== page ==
After almost two years of delays, the Azentek car computer is expected to reach stores by March, said the company.
Azentek's most recent delay was caused by a decision to redesign the computer around Intel's automotive-grade Atom processor, because the earlier processors available would shut down in extreme heat, said the company.
Azentek also improved voice control and upped the memory of its $2,700 Altas Car PC from 80GB to a target 500GB for more space for music and videos.
The planned Atlas Car PC has built-in Wi-Fi so users can pull up to a Starbucks or Wi-Fi hot spot and download email, which the radio may then read aloud to users, as they drive, to save time. The system also permits email responses through voice files or a selection of “canned” replies.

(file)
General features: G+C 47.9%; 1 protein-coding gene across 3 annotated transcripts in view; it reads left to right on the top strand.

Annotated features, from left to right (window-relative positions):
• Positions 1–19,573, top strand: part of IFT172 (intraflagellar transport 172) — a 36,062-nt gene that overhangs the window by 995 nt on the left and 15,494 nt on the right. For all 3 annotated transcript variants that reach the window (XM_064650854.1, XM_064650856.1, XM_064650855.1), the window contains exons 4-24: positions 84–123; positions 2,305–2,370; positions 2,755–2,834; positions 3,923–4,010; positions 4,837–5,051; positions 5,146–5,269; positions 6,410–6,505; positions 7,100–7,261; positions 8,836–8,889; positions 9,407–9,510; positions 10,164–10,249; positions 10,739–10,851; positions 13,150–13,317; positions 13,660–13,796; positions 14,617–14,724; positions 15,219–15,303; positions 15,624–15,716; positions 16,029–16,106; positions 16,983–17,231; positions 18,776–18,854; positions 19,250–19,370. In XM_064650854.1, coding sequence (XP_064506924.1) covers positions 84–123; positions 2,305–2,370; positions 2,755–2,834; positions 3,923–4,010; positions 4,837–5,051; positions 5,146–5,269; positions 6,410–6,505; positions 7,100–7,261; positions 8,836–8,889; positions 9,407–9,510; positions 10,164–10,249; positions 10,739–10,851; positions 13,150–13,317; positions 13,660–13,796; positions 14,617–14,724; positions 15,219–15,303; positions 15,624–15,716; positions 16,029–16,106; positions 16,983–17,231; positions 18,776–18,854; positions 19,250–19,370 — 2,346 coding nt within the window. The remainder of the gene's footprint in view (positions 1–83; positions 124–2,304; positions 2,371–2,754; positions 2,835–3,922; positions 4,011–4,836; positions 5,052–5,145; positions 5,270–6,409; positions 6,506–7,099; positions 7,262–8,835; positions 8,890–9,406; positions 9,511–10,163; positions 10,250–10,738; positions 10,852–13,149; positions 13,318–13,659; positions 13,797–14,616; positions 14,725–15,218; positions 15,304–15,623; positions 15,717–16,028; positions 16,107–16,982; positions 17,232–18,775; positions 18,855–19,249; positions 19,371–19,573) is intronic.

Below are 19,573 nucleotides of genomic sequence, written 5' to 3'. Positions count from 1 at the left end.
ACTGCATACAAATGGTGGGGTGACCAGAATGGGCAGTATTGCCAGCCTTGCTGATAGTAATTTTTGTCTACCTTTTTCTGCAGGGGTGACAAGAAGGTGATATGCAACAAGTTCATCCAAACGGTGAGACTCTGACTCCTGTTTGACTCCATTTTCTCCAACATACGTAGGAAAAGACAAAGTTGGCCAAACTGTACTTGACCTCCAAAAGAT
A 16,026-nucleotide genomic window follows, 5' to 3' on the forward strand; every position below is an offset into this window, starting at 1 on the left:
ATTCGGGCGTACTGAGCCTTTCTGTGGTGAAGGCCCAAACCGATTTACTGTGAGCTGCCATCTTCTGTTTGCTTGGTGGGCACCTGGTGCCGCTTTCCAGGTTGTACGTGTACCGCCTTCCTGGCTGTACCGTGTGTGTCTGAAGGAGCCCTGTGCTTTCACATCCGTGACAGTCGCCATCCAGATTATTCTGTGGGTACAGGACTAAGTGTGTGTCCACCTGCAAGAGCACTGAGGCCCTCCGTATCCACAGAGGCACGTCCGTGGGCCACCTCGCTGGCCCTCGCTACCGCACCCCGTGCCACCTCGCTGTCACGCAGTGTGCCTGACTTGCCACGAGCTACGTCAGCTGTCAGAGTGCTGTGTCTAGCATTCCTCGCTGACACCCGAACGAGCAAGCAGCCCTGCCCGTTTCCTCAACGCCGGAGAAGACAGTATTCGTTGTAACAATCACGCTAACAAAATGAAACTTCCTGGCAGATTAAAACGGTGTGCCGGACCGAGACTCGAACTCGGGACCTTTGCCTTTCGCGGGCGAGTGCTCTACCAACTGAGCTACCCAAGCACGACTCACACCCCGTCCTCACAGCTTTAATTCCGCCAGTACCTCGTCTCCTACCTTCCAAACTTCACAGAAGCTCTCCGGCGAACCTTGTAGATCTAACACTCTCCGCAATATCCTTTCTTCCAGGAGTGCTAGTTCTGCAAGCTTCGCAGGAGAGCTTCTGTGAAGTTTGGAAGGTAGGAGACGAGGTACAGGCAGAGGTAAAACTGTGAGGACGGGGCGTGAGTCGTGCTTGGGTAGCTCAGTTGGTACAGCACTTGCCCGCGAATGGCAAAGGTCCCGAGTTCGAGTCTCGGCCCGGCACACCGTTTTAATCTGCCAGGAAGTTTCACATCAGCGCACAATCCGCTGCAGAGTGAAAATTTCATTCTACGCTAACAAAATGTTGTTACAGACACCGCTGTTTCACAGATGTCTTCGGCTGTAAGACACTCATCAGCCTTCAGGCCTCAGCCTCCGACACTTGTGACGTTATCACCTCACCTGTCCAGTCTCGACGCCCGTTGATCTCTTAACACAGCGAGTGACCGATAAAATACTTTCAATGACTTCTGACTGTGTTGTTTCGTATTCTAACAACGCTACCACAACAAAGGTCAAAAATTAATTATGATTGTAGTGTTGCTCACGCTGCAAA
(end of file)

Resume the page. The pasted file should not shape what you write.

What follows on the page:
The Car PC allows voice input of addresses for turn-by-turn navigation, where users can name the city, state, street, etc. in increments with confirmations.
Users can also listen to Internet radio as they drive if they plug a wireless air card into the unit.
The device also permits app streaming from an iPhone connected to the Atlas, so users can listen to the Pandora app on the iPhone or they can listen to the audio portion of a CNN app, for example. Bluetooth streaming of Pandora from a cellphone is possible “but you don't get a fast connection,” said Azentek lead engineer Edelbert Walker.
When a car is in park, users get a full Windows 7 computer with a wireless keyboard and mouse. When the car switches to drive, an automotive-grade user interface switches on with large 1-inch icon buttons, say for Pandora.
In Bluetooth, users get full phonebook support and can use voice to ask the system to “call Bob at home.” It comes with a USB interface for the iPod and Zune and USB flash drives. In navigation, users get spoken street names, and maps of the 50 states plus Canada, Puerto Rico and the Virgin Islands.